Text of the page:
Geneva rootstocks commercialized
Two fireblight-resistant Geneva rootstocks are alternatives to M.9.
Cornell University has released seven disease-resistant apple rootstocks from its rootstock-breeding program at Geneva, New York, but the university is focusing its commercialization efforts on four rootstocks: Geneva 11, G.41, G.935, and G.202.
Many apple varieties are susceptible to fireblight, but the disease is most devastating when the rootstock is susceptible, too, Dr. Terence Robinson, horticulturist at Cornell, reported at the International Fruit Tree Association's annual conference in Germany.
Infections in the top of the tree can kill branches or part of the leader, but the real problem comes when the tree is on a susceptible rootstock, such as Malling 9 or M.26. The bacteria travel down inside the tree, without symptom, until they get to the rootstock where they cause girdling and death of the rootstock and tree.
If the rootstock is resistant, infected scaffold branches or leaders can be cut out in the winter and regrown, and the tree can survive.
"Hence, having a rootstock that's resistant to fireblight is important in maintaining orchard viability," Robinson said.
Disease-resistant Geneva rootstocks are being tested in Italy, Spain, Germany, France, and Switzerland, as well as the United States. Robinson said Cornell considers G.11 and G.41 to be potential replacements for M.9 in areas of Europe and the United States where fireblight is a substantial problem. They are productive and in some cases slightly better than M.9 in terms of production characteristics.
Geneva 11 is the rootstock most readily available in the United States. It is precocious, similar to M.9, and productive with good fruit size. About 150,000 trees on G.11 have been sold, and substantial new stool beds are being planted in 2009-2010. The rootstock will be released in Europe this year and partner nurseries are bulking up their stool beds as fast as possible, Robinson said.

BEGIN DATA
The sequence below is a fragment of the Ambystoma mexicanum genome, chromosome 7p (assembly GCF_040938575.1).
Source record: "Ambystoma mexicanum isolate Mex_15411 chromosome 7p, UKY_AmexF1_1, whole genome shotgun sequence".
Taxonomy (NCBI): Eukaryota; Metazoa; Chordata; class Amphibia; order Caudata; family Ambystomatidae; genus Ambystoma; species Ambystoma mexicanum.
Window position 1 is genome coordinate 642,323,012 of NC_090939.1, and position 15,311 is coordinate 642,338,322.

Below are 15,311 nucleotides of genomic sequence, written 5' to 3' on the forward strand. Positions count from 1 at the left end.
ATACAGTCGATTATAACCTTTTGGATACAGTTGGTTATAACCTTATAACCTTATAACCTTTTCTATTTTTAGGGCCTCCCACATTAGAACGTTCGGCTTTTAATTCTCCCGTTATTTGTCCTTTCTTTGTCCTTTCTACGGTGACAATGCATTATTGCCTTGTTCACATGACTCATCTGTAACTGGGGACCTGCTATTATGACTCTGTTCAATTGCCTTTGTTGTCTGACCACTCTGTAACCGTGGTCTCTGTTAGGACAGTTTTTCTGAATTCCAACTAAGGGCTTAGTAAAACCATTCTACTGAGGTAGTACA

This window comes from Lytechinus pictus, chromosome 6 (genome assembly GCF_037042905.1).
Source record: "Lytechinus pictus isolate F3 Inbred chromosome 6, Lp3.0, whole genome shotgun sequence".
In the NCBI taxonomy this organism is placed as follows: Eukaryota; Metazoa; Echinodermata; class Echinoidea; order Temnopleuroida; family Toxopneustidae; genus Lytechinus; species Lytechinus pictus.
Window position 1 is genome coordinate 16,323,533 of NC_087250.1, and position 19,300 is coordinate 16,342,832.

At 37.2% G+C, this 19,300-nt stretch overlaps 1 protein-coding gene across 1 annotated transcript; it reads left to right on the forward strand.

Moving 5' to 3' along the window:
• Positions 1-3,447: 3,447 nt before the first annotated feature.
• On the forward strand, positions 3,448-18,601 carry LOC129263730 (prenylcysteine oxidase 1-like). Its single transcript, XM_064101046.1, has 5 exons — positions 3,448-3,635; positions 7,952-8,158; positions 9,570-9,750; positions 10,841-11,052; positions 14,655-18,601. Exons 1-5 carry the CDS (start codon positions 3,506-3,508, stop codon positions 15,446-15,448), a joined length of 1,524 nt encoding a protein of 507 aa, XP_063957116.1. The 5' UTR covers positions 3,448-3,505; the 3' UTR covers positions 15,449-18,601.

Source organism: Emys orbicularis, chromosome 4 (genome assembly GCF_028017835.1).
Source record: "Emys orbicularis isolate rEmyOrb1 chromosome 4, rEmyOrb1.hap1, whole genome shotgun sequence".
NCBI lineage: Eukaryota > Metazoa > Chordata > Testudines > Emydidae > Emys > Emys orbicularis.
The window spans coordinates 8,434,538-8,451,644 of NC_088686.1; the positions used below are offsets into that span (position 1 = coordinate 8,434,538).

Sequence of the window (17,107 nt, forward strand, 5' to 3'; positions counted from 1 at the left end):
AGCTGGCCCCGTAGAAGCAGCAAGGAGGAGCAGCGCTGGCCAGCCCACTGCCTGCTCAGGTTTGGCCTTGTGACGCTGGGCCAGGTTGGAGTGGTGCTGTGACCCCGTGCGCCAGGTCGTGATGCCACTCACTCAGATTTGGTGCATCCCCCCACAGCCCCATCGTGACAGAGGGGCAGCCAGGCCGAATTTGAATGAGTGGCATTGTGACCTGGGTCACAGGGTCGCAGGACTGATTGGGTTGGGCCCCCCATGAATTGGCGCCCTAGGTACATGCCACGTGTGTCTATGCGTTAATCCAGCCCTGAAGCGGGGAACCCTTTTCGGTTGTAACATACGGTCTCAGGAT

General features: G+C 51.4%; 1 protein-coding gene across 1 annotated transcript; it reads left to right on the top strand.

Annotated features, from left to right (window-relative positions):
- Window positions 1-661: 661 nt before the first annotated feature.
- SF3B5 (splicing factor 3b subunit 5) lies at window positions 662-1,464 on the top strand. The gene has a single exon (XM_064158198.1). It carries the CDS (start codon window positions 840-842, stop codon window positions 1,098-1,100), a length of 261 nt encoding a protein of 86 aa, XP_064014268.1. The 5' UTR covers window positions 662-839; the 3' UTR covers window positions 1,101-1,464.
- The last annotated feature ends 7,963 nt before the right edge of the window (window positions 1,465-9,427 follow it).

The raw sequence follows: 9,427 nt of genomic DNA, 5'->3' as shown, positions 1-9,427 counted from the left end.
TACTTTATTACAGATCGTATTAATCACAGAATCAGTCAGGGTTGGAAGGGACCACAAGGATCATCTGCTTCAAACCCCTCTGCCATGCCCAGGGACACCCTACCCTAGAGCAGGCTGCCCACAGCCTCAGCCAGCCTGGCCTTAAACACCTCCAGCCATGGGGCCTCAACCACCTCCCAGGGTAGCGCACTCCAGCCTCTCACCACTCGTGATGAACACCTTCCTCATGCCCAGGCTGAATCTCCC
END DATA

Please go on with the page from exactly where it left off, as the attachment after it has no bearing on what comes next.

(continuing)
Geneva 41 has the same vigor as M.9, but is resistant to fireblight, crown rot, replant disease, woolly apple aphid, and cold damage. Its one drawback is poor propagation. Robinson said Cornell is trying to improve propagation through the use of tissue culture plants to establish the stool beds, high-density plantings in the stool beds, and Apogee (prohexadione-calcium) sprays during the season to improve rooting. Production in the United States has been limited so far, but new stool beds are being planted in 2009-2010. Robinson said he hopes there will be 300,000 plants—enough to produce 1.5 million liners for sale in the United States. Release of this rootstock in Europe will be delayed for two more years until stool beds are established.
Geneva 935 is slightly more vigorous than M.9 but less than M.26, and is extremely productive. Robinson said it should be suitable for organic production or for use with a weak scion variety. "It has a little more push," he said. Availability is limited, but stool beds are being planted in 2009-2010. In three years, there should be 100,000 plants in the ground, producing 500,000 liners.
Geneva 202 is the most vigorous rootstock of the seven released. It is resistant to woolly apple aphid and is being planted at the rate of about 150,000 trees annually in New Zealand. There is interest also in other parts of the world, such as Mexico, Chile, Australia, South Africa, Brazil, and Uruguay, where woolly apple aphid resistance is critical and growers want a little more vigor in their trees, Robinson said. It would be too vigorous for high-density spindle orchards. Stool beds are being planted in the United States, Mexico, and South Africa.